The following is an excerpt of remarks made by Rev. Jenny Phillips at the General Board of Pension and Health Benefits meeting on November 13, 2014.
Thank you very much for sharing your time with me today. I’m a pastor in Seattle, and I’m here on behalf of Fossil Free UMC, a group of United Methodists who are developing legislation to add coal, petroleum and natural gas added to our denomination’s investment screens.
I want you to know that we know that this may be a fool’s errand. We know that General Conference doesn’t have the authority to dictate the investment policies of the Board of Pensions. General Conference is not a fiduciary. It can’t be sued. So the stakes are different for that body than they are for you. When General Conference hands you a screening recommendation, the first thing you have to consider is the board’s fiduciary duty. You’ve got to consider how this screen is going to impact returns because you’re tasked with keeping our pensions solvent. You have to protect the agency against legal exposure that could ultimately put those assets at risk. And you have to discern how the ethical component of your fiduciary duty informs any given screening recommendation.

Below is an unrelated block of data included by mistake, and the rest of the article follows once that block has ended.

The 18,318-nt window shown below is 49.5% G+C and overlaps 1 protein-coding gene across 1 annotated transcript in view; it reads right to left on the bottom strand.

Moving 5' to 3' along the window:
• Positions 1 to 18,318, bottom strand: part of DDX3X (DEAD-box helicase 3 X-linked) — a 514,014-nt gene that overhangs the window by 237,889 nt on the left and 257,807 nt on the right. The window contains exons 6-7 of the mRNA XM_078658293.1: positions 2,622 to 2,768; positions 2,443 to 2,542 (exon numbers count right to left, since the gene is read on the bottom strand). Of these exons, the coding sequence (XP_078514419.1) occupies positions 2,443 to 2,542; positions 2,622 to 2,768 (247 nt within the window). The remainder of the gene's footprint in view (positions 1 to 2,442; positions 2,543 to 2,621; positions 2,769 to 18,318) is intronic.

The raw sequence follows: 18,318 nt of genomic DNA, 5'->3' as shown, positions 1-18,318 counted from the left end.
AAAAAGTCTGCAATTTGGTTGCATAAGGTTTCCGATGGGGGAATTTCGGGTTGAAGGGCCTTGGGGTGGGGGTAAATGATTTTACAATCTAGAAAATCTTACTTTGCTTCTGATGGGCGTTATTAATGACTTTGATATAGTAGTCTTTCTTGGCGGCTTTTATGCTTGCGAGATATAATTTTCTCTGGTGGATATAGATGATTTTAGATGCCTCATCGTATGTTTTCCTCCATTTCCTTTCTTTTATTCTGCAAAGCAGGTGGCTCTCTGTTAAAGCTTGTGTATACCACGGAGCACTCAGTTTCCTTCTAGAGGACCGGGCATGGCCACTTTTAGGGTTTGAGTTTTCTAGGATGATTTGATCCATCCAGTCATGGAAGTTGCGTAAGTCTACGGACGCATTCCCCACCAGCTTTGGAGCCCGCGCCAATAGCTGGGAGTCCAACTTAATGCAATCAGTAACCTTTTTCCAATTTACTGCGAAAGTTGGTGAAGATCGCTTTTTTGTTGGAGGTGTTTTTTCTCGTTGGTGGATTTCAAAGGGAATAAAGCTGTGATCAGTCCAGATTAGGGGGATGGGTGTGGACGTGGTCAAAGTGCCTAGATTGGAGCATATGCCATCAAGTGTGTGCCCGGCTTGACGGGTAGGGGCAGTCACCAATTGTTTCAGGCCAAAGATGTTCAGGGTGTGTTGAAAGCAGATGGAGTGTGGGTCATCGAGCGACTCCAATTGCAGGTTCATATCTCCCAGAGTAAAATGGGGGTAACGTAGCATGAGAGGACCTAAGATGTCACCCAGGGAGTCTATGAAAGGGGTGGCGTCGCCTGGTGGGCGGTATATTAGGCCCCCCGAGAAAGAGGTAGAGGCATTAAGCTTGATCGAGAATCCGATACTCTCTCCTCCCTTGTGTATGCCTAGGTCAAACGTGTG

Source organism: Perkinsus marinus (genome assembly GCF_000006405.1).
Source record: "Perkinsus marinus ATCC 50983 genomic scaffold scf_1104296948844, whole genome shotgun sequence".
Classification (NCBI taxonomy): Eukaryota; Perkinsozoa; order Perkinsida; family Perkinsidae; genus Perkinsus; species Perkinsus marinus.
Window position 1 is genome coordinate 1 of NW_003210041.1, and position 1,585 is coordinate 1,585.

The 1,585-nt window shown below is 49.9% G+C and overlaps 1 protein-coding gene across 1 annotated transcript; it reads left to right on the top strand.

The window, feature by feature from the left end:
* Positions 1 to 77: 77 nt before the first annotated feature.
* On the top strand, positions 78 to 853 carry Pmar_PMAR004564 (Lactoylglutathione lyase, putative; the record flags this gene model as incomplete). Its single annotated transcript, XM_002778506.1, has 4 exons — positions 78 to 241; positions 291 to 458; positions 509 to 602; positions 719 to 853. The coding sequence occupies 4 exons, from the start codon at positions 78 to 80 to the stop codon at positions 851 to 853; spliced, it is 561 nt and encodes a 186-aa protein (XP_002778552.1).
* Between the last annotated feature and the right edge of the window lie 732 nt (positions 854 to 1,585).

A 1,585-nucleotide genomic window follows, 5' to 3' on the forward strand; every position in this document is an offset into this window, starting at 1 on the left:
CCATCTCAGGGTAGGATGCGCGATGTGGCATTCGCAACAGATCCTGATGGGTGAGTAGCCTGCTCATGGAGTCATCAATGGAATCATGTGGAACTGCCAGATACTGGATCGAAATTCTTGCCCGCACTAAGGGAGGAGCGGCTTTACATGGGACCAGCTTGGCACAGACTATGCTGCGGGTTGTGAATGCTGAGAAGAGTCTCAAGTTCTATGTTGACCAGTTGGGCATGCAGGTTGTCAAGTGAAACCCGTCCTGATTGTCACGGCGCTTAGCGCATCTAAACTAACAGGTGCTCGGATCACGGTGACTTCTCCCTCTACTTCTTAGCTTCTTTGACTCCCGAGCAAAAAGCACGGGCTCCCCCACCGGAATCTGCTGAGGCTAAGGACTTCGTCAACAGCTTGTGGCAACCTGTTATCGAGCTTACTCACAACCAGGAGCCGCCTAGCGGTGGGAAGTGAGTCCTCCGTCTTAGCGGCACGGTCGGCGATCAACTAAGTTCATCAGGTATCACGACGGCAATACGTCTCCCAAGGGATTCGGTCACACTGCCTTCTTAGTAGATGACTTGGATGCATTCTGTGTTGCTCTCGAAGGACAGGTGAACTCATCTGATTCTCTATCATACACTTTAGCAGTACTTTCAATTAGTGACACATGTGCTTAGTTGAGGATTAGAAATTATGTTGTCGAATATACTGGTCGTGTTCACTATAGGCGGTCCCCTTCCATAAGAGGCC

Now in the meantime, your staff is engaging in shareholder advocacy with a handful of the fossil fuel companies in which the board is invested. There is broad appeal for this work.
Here’s the problem. Staying at the table with these companies isn’t going to move us toward the immediate solutions we desperately need to solve the climate crisis. These companies share prices are based on their fossil fuel reserves in the ground. But the consensus of the scientific community is that we can only burn a fraction of those reserves and still sustain a livable planet.
The task at hand isn’t like asking Nike to stop making shoes in sweatshops. It’s like asking Nike to stop making shoes.
This industry’s profits, and our profits, depend on the continued production of fossil fuels, and that’s a fact we can’t change by staying at the table. As a denomination, we can’t continue to say we’re against climate change while saying we’re for fossil fuel profits.
Jesus told his disciples, “If anyone does not receive you or listen to what you have to say, leave that house or town and, once outside it, shake its dust from your feet.” (Matt 10:14)
When our denomination and its retirees profit from fossil fuels, when we insist on staying in a one-sided conversation that cannot bring the change that our survival depends on, then coal dust and tar sands and fracking byproducts cling to our feet, and we leave those dirty footprints in our places of ministry all around the world.
I know I can preach like this on Sunday morning, but on Monday, you’re still tasked with providing diversified investments to our defined benefit pension plans until the last beneficiary dies. So I want to take a moment to imagine the ministry of that last beneficiary.